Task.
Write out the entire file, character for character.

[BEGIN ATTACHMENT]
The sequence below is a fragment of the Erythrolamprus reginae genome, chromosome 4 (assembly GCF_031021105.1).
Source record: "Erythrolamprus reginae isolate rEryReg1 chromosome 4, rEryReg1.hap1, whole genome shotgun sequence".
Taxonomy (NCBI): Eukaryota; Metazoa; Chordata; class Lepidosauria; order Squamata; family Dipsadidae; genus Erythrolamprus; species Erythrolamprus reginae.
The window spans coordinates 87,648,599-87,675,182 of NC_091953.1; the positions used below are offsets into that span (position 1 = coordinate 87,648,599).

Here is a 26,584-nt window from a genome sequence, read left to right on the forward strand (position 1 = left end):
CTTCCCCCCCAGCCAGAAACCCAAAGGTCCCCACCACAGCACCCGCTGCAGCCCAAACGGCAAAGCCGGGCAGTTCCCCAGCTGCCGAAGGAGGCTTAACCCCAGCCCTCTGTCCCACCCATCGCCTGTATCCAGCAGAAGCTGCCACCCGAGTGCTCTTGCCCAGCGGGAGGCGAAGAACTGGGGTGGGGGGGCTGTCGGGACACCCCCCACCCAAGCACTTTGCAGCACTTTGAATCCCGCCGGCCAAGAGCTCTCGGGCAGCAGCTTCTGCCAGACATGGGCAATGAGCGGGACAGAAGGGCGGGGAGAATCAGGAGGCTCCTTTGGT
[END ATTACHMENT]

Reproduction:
The sequence below is a fragment of the Erythrolamprus reginae genome, chromosome 4 (assembly GCF_031021105.1).
Source record: "Erythrolamprus reginae isolate rEryReg1 chromosome 4, rEryReg1.hap1, whole genome shotgun sequence".
Taxonomy (NCBI): Eukaryota; Metazoa; Chordata; class Lepidosauria; order Squamata; family Dipsadidae; genus Erythrolamprus; species Erythrolamprus reginae.
The window spans coordinates 87,648,599-87,675,182 of NC_091953.1; the positions used below are offsets into that span (position 1 = coordinate 87,648,599).

Here is a 26,584-nt window from a genome sequence, read left to right on the forward strand (position 1 = left end):
CTTCCCCCCCAGCCAGAAACCCAAAGGTCCCCACCACAGCACCCGCTGCAGCCCAAACGGCAAAGCCGGGCAGTTCCCCAGCTGCCGAAGGAGGCTTAACCCCAGCCCTCTGTCCCACCCATCGCCTGTATCCAGCAGAAGCTGCCACCCGAGTGCTCTTGCCCAGCGGGAGGCGAAGAACTGGGGTGGGGGGGCTGTCGGGACACCCCCCACCCAAGCACTTTGCAGCACTTTGAATCCCGCCGGCCAAGAGCTCTCGGGCAGCAGCTTCTGCCAGACATGGGCAATGAGCGGGACAGAAGGGCGGGGAGAATCAGGAGGCTCCTTTGGT